Let Me In
dir-scr Matt Reeves
prd Alexander Yves Brunner, Guy East, Donna Gigliotti, Carl Molinder, John Nordling, Simon Oakes, Nigel Sinclair
with Kodi Smit-McPhee, Chloe Grace Moretz, Richard Jenkins, Elias Koteas, Cara Buono, Dylan Minnette, Jimmy Jax Pinchak, Nicolai Dorian, Brett DelBuono, Sasha Barrese, Ritchie Coster, Chris Browning
release US 1.Oct.10, UK 5.Nov.10
10/US Overture 1h55
Let Me In
Kindred souls: Moretz and Smit-McPhee

jenkins koteas buono
TORONTO FILM FEST london film fest
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Let Me In While there was no way this would recapture the magic of the 2008 original Let the Right One In, this remake is a decent film in its own right. Moody and atmospheric, the film subverts expectations by mixing darkly introspective drama with full-on horror.

In 1983 New Mexico, Owen (Smit-McPhee) lives with his absent mother (Buono) in a generic apartment complex. It's the dead of winter, and a new neighbour attracts Owen's interest: Abby (Moretz) is also 12 years old, "more or less". Although she says they can't be friends, they clearly already are. And Owen needs a friend, since he's being horribly bullied at school by Kenny (Minnette) and his pals. But Abby has problems too: she needs human blood to survive and her guardian (Jenkins) is struggling to supply it.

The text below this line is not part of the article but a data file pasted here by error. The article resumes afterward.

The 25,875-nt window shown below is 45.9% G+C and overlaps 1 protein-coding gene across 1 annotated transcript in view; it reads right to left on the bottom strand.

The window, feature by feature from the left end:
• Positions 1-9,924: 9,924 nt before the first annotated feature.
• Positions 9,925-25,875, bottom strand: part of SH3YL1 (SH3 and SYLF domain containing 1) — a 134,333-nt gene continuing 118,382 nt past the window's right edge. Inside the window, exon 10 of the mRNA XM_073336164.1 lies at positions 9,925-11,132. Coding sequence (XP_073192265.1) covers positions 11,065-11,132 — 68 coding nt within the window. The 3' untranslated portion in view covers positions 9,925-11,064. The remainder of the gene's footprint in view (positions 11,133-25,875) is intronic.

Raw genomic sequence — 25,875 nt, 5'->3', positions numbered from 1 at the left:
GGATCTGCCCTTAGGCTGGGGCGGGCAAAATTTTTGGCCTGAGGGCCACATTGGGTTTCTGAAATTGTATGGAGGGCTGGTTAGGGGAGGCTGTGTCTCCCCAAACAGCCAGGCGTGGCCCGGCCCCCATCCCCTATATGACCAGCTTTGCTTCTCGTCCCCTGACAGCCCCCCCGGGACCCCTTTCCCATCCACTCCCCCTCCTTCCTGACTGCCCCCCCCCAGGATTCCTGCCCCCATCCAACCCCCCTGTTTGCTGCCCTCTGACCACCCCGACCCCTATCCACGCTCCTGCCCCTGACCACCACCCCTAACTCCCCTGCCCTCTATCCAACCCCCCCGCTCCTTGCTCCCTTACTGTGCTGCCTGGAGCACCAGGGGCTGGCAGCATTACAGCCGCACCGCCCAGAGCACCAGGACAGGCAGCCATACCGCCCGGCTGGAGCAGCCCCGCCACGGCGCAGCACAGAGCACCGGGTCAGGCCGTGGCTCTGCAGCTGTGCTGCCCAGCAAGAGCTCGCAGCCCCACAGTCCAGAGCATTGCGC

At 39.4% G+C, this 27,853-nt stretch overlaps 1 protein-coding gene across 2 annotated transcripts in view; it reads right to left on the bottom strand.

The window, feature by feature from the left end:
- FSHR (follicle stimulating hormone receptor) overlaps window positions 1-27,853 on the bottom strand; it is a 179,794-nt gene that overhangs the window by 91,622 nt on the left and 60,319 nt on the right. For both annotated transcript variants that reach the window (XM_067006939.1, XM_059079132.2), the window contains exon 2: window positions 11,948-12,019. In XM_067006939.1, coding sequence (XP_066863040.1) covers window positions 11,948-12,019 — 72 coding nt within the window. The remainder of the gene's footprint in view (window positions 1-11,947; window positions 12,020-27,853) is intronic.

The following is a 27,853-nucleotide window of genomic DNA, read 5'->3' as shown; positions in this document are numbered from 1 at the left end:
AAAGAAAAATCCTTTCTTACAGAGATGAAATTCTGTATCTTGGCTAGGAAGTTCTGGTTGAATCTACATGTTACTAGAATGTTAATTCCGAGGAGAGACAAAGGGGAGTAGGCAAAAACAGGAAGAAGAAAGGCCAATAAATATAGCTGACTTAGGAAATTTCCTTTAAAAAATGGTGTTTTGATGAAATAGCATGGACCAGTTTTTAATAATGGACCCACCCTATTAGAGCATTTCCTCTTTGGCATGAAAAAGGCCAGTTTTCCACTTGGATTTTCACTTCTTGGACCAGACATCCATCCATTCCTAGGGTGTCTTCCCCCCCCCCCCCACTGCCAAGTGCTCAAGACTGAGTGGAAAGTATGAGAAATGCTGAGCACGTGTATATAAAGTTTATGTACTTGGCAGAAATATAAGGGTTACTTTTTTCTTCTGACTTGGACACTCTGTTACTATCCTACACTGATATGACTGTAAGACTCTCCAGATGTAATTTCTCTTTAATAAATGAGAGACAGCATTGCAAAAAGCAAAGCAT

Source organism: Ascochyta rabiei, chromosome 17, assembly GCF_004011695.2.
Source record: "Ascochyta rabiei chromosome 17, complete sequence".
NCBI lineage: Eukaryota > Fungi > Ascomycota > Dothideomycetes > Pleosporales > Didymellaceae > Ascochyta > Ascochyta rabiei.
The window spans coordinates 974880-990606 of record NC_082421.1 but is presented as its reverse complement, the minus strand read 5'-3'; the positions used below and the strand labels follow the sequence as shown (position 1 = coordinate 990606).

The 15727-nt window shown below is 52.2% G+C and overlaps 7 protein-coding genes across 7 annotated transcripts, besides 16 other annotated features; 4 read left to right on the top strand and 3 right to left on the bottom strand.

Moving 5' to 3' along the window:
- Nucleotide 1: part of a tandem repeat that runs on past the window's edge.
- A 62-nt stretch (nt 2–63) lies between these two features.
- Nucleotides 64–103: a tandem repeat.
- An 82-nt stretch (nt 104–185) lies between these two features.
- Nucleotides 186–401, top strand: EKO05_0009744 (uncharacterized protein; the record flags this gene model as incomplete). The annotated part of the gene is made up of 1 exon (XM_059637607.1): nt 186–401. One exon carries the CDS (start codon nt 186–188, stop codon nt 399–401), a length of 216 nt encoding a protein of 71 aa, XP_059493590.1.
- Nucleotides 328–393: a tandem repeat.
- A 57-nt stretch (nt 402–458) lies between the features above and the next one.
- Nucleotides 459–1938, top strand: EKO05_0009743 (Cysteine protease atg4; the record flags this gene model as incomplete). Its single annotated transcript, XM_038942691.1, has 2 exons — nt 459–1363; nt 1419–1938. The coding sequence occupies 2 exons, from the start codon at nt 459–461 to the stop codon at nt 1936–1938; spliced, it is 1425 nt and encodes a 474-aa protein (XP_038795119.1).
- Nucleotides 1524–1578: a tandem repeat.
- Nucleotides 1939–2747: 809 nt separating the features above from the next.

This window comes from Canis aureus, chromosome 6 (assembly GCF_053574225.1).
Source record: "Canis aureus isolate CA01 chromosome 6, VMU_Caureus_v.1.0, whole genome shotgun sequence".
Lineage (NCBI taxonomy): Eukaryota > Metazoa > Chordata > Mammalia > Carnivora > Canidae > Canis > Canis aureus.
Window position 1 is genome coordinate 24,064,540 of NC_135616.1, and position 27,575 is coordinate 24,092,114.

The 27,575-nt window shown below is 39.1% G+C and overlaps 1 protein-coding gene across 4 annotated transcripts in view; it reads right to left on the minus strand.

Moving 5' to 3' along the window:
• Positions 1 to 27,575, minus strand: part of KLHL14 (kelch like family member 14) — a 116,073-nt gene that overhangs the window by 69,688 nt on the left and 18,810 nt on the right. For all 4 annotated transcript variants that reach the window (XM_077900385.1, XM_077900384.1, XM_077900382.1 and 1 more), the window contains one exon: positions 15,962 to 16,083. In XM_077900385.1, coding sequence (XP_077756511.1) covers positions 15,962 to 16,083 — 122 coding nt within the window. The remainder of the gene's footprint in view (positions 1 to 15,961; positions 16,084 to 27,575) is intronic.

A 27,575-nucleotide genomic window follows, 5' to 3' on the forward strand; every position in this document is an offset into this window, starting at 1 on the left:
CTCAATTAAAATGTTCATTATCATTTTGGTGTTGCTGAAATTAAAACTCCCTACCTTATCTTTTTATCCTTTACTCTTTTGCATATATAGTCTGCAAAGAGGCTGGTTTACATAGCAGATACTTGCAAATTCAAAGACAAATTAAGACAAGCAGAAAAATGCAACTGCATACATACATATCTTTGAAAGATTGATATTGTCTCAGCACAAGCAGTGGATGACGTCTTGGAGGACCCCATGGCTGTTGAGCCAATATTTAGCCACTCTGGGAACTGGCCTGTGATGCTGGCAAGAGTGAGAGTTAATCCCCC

Writer-director Reeves takes a subdued, gradual approach to the story, playing up its horror elements and building a strong sense of tension between the two central characters and everyone else. This makes the interaction very disconcerting, even when the film cuts loose and becomes a full-on horror movie from time to time, complete with scenes of gruesome violence and jarring special effects.

But through all of this, Reeves keeps the tone whispery and plaintive, with actors directed to almost slow-motion performances that feel a little draggy as the tension builds for the next big action-scare sequence. In this respect, Michael Giacchino's score is extremely distracting, telling us what to feel every step of the way and cranking up the violins to let us know when we should be emotional. It's far too much for a story that's actually rather delicate.

Rather than a vampire thriller, this is essentially tale of two young souls who come together in an unusual way. Both Smit-McPhee and Moretz are mesmerising in their roles, lending the characters far more depth and meaning than we expect. These are full-bodied performances that make the film work even when Reeves gets lost in atmospheric gimmickry, grotesque violence or awkward digital trickery. But when all of this comes together in a moment of sheer terror, it's remarkably effective.

cert 15 themes, grisly violence, language 28.Sep.10

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